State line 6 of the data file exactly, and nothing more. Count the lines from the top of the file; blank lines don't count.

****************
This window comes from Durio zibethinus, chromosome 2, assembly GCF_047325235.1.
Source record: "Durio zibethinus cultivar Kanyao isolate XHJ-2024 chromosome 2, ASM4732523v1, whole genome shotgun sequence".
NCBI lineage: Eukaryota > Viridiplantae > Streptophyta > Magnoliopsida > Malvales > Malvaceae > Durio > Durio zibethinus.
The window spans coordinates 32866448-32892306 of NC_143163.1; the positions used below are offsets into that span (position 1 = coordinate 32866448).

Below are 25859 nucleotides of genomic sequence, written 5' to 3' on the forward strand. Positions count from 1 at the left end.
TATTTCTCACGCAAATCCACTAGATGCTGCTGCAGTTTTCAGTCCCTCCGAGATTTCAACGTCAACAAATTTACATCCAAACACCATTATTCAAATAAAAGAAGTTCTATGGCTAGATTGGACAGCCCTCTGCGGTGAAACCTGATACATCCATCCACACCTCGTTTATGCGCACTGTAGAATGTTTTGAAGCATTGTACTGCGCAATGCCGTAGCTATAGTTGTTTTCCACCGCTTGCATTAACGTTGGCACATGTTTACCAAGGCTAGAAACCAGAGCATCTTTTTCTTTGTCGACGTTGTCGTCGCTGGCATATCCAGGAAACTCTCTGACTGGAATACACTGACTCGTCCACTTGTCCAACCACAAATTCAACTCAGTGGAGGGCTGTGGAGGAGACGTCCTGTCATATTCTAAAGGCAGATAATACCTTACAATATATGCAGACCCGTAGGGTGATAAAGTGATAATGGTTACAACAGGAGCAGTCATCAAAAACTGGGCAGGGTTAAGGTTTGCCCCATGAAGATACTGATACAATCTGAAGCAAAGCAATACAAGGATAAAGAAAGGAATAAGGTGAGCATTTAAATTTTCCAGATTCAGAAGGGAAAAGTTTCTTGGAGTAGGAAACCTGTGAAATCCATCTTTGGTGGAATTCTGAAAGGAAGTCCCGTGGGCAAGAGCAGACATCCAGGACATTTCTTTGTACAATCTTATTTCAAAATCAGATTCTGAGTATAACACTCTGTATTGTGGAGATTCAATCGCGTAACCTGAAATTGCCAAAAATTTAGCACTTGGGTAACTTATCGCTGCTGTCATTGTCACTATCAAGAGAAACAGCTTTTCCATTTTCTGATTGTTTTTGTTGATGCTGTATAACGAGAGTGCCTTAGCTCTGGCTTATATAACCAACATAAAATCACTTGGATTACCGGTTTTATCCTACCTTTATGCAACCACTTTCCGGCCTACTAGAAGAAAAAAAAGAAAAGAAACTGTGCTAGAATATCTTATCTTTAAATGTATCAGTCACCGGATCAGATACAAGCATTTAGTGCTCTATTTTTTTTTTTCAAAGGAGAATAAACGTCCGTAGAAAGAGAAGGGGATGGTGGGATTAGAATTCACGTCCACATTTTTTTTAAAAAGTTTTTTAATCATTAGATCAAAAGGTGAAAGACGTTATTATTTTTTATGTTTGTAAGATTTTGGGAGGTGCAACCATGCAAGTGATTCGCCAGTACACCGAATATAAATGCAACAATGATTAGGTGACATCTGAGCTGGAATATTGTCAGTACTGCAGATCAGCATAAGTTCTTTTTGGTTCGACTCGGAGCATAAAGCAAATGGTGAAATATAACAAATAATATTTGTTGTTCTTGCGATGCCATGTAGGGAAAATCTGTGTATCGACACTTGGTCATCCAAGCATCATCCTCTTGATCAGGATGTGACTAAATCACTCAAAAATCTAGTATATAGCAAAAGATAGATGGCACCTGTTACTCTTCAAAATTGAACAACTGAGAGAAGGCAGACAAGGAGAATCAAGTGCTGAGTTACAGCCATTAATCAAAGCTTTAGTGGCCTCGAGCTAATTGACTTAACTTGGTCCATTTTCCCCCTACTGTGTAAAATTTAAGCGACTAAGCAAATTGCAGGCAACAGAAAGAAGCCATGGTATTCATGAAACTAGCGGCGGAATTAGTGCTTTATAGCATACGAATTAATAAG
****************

TATTTCTCACGCAAATCCACTAGATGCTGCTGCAGTTTTCAGTCCCTCCGAGATTTCAACGTCAACAAATTTACATCCAAACACCATTATTCAAATAAAAGAAGTTCTATGGCTAGATTGGACAGCCCTCTGCGGTGAAACCTGATACATCCATCCACACCTCGTTTATGCGCACTGTAGAATGTTTTGAAGCATTGTACTGCGCAATGCCGTAGCTATAGTTGTTTTCCACCGCTTGCATTAACGTTGGCACATGTTTACCAAGGCTAGAAACCAGAGCATCTTTTTCTTTGTCGACGTTGTCGTCGCTGGCATATCCAGGAAACTCTCTGACTGGAATACACTGACTCGTCCACTTGTCCAACCACAAATTCAACTCAGTGGAGGGCTGTGGAGGAGACGTCCTGTCATATTCTAAAGGCAGATAATACCTTACAATATATGCAGACCCGTAGGGTGATAAAGTGATAATGGTTACAACAGGAGCAGTCATCAAAAACTGGGCAGGGTTAAGGTTTGCCCCATGAAGATACTGATACAATCTGAAGCAAAGCAATACAAGGATAAAGAAAGGAATAAGGTGAGCATTTAAATTTTCCAGATTCAGAAGGGAAAAGTTTCTTGGAGTAGGAAACCTGTGAAATCCATCTTTGGTGGAATTCTGAAAGGAAGTCCCGTGGGCAAGAGCAGACATCCAGGACATTTCTTTGTACAATCTTATTTCAAAATCAGATTCTGAGTATAACACTCTGTATTGTGGAGATTCAATCGCGTAACCTGAAATTGCCAAAAATTTAGCACTTGGGTAACTTATCGCTGCTGTCATTGTCACTATCAAGAGAAACAGCTTTTCCATTTTCTGATTGTTTTTGTTGATGCTGTATAACGAGAGTGCCTTAGCTCTGGCTTATATAACCAACATAAAATCACTTGGATTACCGGTTTTATCCTACCTTTATGCAACCACTTTCCGGCCTACTAGAAGAAAAAAAAGAAAAGAAACTGTGCTAGAATATCTTATCTTTAAATGTATCAGTCACCGGATCAGATACAAGCATTTAGTGCTCTATTTTTTTTTTTCAAAGGAGAATAAACGTCCGTAGAAAGAGAAGGGGATGGTGGGATTAGAATTCACGTCCACATTTTTTTTAAAAAGTTTTTTAATCATTAGATCAAAAGGTGAAAGACGTTATTATTTTTTATGTTTGTAAGATTTTGGGAGGTGCAACCATGCAAGTGATTCGCCAGTACACCGAATATAAATGCAACAATGATTAGGTGACATCTGAGCTGGAATATTGTCAGTACTGCAGATCAGCATAAGTTCTTTTTGGTTCGACTCGGAGCATAAAGCAAATGGTGAAATATAACAAATAATATTTGTTGTTCTTGCGATGCCATGTAGGGAAAATCTGTGTATCGACACTTGGTCATCCAAGCATCATCCTCTTGATCAGGATGTGACTAAATCACTCAAAAATCTAGTATATAGCAAAAGATAGATGGCACCTGTTACTCTTCAAAATTGAACAACTGAGAGAAGGCAGACAAGGAGAATCAAGTGCTGAGTTACAGCCATTAATCAAAGCTTTAGTGGCCTCGAGCTAATTGACTTAACTTGGTCCATTTTCCCCCTACTGTGTAAAATTTAAGCGACTAAGCAAATTGCAGGCAACAGAAAGAAGCCATGGTATTCATGAAACTAGCGGCGGAATTAGTGCTTTATAGCATACGAATTAATAAG